Period 1: 1491–1607 Key Concept 1

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Key Concept 5.2: Intensified by expansion and deepening regional divisions, debates over slavery and other economic, cultural, and political issues led the nation into civil war.
I. The institution of slavery and its attendant ideological debates, along with regional economic and demographic changes, territorial expansion in the 1840s and 1850s, and cultural differences between the North and the South, all intensified sectionalism. (ID-5) (POL-3) (POL-5) (POL-6) (CUL-2) (CUL-6)
A. The North’s expanding economy and its increasing reliance on a freelabor manufacturing economy contrasted with the South’s dependence on an economic system characterized by slave-based agriculture and slow population growth.
B. Abolitionists, although a minority in the North, mounted a highly visible campaign against slavery, adopting strategies of resistance ranging from fierce arguments against the institution and assistance in helping slaves escape to willingness to use violence to achieve their goals.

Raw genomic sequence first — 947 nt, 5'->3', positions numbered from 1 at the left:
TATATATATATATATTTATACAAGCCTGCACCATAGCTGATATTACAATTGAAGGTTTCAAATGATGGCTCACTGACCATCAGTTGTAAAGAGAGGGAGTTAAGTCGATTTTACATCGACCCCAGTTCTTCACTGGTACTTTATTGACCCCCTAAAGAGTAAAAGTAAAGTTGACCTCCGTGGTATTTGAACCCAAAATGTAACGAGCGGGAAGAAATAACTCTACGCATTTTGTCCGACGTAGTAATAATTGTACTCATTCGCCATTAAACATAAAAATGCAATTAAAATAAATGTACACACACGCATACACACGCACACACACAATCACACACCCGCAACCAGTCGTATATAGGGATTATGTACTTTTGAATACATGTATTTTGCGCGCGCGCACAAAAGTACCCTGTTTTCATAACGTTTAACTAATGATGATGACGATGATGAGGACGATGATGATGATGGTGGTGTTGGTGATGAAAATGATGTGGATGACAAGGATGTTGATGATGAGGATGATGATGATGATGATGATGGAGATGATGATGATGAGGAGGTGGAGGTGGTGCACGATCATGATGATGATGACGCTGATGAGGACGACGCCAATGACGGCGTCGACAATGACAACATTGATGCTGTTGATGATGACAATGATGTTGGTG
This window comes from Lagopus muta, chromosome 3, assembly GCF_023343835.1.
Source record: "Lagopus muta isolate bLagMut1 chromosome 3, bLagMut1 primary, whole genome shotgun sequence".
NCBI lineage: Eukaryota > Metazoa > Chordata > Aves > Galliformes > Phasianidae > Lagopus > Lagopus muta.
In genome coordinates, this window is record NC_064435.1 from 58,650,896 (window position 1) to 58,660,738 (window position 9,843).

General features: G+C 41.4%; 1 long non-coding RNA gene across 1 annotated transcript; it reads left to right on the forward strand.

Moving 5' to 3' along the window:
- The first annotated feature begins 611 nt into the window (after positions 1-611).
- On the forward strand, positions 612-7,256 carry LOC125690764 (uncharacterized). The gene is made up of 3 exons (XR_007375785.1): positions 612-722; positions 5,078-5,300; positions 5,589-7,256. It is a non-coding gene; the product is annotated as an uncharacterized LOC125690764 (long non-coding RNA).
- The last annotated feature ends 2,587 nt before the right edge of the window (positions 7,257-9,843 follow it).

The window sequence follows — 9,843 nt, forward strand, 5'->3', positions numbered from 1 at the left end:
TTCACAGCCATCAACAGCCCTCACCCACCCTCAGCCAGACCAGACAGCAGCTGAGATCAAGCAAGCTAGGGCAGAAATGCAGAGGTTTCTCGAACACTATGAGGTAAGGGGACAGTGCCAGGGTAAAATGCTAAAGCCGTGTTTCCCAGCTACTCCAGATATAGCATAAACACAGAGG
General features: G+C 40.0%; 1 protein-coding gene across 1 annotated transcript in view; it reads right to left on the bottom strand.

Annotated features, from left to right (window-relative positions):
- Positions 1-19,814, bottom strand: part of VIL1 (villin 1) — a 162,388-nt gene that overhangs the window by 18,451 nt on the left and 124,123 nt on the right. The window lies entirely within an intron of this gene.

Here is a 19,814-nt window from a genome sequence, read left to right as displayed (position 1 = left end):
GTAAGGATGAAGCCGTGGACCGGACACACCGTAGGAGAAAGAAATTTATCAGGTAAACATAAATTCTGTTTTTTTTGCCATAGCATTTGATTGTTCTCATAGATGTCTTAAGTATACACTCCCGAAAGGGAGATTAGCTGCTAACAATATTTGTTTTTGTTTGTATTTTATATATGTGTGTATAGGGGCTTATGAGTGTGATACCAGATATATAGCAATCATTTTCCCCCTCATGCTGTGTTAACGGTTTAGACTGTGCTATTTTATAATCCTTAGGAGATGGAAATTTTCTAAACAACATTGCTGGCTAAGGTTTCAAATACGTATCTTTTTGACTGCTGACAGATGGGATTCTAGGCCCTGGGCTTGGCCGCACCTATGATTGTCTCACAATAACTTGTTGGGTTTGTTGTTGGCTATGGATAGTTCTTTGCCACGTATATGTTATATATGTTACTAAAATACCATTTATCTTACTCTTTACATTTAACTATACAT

C. States’ rights, nullification, and racist stereotyping provided the foundation

for the Southern defense of slavery as a positive good.
John C. Calhoun, minstrel shows
II. Repeated attempts at political compromise failed to calm tensions over slavery and often made sectional tensions worse, breaking down the trust between sectional leaders and culminating in the bitter election of 1860, followed by the secession of southern states. (POL-2) (POL-6) (PEO-5) (ID-5)
A. National leaders made a variety of proposals to resolve the issue of slavery in the territories, including the Compromise of 1850, the Kansas–Nebraska Act, and the Dred Scott decision, but these ultimately failed to reduce sectional conflict.
B. The second party system ended when the issues of slavery and antiimmigrant nativism weakened loyalties to the two major parties and fostered the emergence of sectional parties, most notably the Republican Party in the

North and the Midwest.

C.Lincoln’s election on a free soil platform in the election of 1860 led various Southern leaders to conclude that their states must secede from the Union, precipitating civil war.

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